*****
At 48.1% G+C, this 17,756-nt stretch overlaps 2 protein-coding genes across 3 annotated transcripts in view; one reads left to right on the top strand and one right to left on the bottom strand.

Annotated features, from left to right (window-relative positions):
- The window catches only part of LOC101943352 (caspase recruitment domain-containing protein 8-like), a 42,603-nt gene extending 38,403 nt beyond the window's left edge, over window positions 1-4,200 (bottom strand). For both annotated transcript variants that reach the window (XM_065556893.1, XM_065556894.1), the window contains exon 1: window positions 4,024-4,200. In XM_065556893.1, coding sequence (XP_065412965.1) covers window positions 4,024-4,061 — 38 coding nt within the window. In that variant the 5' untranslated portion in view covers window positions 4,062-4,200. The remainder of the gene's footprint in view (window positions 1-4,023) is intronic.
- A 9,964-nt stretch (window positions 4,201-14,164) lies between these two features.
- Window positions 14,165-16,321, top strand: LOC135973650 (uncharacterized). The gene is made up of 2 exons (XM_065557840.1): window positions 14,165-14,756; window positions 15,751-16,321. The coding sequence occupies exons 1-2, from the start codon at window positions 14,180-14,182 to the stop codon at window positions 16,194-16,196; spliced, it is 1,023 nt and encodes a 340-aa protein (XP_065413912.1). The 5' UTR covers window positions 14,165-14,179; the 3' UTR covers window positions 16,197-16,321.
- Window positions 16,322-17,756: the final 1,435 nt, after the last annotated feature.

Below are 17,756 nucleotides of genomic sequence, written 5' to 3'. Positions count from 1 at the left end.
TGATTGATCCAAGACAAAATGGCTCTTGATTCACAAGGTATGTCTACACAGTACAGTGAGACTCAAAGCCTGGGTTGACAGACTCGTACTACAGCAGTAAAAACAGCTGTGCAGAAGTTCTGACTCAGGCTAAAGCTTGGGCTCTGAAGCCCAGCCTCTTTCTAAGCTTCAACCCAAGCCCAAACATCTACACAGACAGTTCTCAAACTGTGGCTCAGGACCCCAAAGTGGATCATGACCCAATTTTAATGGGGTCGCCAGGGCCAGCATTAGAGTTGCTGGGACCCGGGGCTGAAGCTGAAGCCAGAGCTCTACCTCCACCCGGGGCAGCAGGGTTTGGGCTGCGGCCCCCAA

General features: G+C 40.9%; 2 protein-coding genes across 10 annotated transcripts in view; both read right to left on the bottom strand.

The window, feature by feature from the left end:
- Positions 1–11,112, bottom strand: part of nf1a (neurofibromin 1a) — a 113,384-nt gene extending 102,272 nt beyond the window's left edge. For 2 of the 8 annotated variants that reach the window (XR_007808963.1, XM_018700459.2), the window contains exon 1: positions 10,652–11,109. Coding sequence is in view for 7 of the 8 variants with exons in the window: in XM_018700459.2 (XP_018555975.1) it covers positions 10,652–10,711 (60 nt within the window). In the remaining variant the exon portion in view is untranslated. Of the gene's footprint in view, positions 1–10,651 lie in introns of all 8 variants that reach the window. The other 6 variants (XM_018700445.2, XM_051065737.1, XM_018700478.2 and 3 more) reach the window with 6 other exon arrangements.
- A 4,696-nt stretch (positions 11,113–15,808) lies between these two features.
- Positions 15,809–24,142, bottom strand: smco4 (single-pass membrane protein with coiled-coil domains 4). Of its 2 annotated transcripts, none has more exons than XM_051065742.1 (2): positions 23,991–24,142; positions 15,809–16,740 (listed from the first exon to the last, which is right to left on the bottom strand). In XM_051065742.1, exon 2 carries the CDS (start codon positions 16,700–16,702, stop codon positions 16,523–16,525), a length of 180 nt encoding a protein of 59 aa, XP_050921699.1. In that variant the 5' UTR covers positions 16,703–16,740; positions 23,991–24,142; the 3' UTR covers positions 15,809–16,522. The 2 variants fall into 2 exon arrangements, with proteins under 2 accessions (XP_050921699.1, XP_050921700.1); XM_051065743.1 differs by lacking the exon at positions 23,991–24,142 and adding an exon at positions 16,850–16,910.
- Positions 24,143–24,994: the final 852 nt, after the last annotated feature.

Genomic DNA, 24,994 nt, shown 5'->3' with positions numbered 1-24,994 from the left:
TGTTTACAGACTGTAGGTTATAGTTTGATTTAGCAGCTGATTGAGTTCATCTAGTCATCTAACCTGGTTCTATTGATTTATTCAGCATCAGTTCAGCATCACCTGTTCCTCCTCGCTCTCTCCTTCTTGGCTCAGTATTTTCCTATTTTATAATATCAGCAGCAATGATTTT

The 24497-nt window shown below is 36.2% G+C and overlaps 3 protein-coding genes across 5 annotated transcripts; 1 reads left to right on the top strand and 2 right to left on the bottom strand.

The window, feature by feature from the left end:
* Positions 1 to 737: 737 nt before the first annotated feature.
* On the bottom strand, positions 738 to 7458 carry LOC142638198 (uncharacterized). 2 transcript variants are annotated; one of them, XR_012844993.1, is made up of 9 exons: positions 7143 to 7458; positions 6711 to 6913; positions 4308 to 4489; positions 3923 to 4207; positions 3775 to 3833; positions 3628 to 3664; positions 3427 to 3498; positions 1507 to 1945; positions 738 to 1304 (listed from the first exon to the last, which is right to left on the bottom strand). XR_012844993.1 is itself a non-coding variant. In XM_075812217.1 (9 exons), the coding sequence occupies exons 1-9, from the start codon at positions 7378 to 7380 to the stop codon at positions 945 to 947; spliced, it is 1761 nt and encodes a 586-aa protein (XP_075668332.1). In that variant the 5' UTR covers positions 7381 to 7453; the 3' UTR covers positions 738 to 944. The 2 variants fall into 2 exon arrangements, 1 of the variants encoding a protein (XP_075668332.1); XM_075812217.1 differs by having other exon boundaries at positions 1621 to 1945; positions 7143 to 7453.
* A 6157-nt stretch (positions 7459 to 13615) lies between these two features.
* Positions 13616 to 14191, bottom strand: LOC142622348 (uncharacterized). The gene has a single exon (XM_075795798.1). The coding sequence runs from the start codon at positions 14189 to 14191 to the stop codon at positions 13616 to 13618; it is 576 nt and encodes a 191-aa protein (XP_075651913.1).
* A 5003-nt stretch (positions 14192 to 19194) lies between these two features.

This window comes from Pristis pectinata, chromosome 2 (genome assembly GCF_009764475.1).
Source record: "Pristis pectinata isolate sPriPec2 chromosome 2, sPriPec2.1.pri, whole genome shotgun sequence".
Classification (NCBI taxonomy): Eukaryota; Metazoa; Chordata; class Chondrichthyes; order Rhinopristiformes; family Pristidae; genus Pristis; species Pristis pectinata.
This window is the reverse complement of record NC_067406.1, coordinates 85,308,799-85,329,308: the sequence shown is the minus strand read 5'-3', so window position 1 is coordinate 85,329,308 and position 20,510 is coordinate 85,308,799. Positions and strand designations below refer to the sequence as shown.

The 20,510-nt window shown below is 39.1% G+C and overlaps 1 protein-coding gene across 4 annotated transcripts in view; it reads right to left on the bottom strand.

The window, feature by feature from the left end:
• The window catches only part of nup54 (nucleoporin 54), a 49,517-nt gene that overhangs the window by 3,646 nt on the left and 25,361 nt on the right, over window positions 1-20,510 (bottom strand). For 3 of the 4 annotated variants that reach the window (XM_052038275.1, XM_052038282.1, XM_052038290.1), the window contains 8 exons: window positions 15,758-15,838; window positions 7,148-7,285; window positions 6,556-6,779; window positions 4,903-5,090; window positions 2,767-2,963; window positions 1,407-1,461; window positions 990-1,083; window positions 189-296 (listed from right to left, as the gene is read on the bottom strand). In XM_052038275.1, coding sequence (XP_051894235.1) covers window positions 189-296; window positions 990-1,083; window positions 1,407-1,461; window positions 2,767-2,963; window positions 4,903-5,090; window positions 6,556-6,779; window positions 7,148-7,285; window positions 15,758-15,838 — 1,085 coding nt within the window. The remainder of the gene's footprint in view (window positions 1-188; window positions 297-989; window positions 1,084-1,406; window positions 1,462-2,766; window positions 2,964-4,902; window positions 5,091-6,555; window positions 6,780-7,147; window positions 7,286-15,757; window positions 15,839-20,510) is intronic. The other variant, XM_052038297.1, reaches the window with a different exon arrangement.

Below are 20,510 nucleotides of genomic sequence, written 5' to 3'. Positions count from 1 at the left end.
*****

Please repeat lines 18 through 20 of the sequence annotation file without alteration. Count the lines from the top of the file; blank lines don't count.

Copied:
The window, feature by feature from the left end:
* Positions 1 to 737: 737 nt before the first annotated feature.
* On the bottom strand, positions 738 to 7458 carry LOC142638198 (uncharacterized). 2 transcript variants are annotated; one of them, XR_012844993.1, is made up of 9 exons: positions 7143 to 7458; positions 6711 to 6913; positions 4308 to 4489; positions 3923 to 4207; positions 3775 to 3833; positions 3628 to 3664; positions 3427 to 3498; positions 1507 to 1945; positions 738 to 1304 (listed from the first exon to the last, which is right to left on the bottom strand). XR_012844993.1 is itself a non-coding variant. In XM_075812217.1 (9 exons), the coding sequence occupies exons 1-9, from the start codon at positions 7378 to 7380 to the stop codon at positions 945 to 947; spliced, it is 1761 nt and encodes a 586-aa protein (XP_075668332.1). In that variant the 5' UTR covers positions 7381 to 7453; the 3' UTR covers positions 738 to 944. The 2 variants fall into 2 exon arrangements, 1 of the variants encoding a protein (XP_075668332.1); XM_075812217.1 differs by having other exon boundaries at positions 1621 to 1945; positions 7143 to 7453.